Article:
Does a Weightlifter Need to Squat?

Does a Weightlifter Need to Squat? The answer is: maybe or maybe not, and more like probably but not as much as one might think. It all depends on the athlete’s structural balance. Here are just a few of the the questions that athletes need to ask themselves:

1. What is my front squat compared to my clean?
2. What is my squat compared to my Deadlift?
3. What is my jerk compared to my clean?

There are several other comparisons that need to be made to truly understand structural balance, but I will focus on these three to make today’s point. My goal is to get you thinking more logically when devising your own program. To help you understand what got me thinking more about structural balance, I will tell you the Travis Cooper story.

Travis Cooper is one of my athletes at MuscleDriver USA. He just competed in the World Championships, and he did really well with a 145k Snatch and a 179k Clean & Jerk weighing 77k. In training Travis only Clean & Jerked 170k and Snatched 140k, and he only worked up to each of these numbers one time.

Travis spent the majority of his training in the 80% range of the Snatch and Clean & Jerk, and he kept the total volume relatively low. He squatted once and sometimes twice a week with 80% or less weights. Most people would think that this training program would equal failure. They would be wrong.

Travis focused the majority of his training program correcting structural imbalances that were identified by Zach Greenwald. Zach had Travis focused on deadlifting, sumo deadlifting, overhead carries, asymmetrical carries, and a few other exercises that I can’t recall. Watching Travis peak for the World Championships was one of the most awesome moments in my coaching career.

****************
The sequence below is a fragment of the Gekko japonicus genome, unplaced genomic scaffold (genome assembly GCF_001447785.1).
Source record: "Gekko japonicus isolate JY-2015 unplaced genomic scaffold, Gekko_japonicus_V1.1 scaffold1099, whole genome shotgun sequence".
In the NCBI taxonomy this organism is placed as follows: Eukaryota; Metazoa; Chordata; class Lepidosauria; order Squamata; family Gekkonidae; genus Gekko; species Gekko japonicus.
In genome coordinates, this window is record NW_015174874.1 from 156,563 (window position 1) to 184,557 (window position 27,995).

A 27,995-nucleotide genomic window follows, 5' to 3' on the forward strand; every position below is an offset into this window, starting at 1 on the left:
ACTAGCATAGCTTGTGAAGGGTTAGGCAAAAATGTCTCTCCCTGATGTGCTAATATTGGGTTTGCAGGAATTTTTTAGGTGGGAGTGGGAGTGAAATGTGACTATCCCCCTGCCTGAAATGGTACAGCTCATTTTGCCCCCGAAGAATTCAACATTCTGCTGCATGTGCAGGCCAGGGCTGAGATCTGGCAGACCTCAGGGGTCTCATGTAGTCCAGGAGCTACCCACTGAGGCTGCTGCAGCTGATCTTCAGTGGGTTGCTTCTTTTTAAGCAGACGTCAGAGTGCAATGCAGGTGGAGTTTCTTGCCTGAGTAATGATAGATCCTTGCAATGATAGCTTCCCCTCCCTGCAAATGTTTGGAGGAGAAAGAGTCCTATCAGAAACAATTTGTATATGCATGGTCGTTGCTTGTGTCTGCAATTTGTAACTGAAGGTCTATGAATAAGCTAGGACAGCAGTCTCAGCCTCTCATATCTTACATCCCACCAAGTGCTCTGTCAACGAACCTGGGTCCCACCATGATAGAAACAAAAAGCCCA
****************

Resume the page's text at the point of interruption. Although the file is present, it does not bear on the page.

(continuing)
Here are the things that I noticed:

-Travis became noticeably more stable during the pull and catch phases.
-Travis became noticeably more stable overhead during the jerk and snatch
-Travis’s overall structural health improved. He was having some back issues that seemed to disappear towards the end of the program.

Now I am not saying that everyone needs to perform the same routine that Travis did because I don’t know your muscular imbalances. One must first find out what those imbalances are, and then plan accordingly. Here are some simple things to consider:

1. If you clean 85% or more of your Front Squat, then consider focusing on strength because your efficiency is pretty high.
2. If your Deadlift is less than 80% of your Back Squat, consider focusing on pulls until that is corrected.
3. If your jerk is considerably less than your clean, focus on jerks, pressing, and overhead stability.

Most of these points are common sense, but I see common sense neglected way to often. Let’s be honest, left to ourselves we will probably do the lifts that we like. Sometimes we just need a coach to have us do the lifts that need to improve. I am excited to work more with Zach, and hopefully we can bring a whole new aspect to programming.

To answer the question about squatting, I believe that squats help the Olympic lifts for sure, but if the athlete’s pull is way out of wack as it relates to the squat, more emphasis should be put on pulls. A lot of weightlifting coaches believe that the deadlift doesn’t correlate to the clean. They are simply caught in the weightlifting box, and they need to step outside and look at it from a structural angle. I watched Travis Cooper do it with outstanding results, and now I’ve watched Jared Fleming focus on pulls to the point of a PR Clean just today.

I am working with Zach right now, so the more that I understand the more that I will pass on. This new outlook on programming is the most exciting breakthrough that I have had as a coach in a long while. I can’t wait to learn more, and pass it on to all of you.

We are hosting a Holiday Meet December 20th at the Mash Mafia Compound. Come hangout with the Mash Mafia Crew, some MDUSA Stars, Coach Mash, slam some bars, and of course KILL Some PRs! Click on the link to find out more:

December 20th Meet at the Mash Mafia Compound

We are hosting a New Year Learn 2 Lift Seminar at the Compound as well! January 10th and 11th come out and hang with Coach Mash and the Mash Mafia. Weightlifting Day 1 and Powerlifting Day 2. Come to one or both days just click on the link to find out more:

New Year Learn 2 Lift at the Mash Mafia Compound

To check out one of the Online Teams, click on one of the following on links:

Eat What You Want! Lift What You Want!

Online Coaching and Mentoring with Coach Mash

Mash Mafia Online Team


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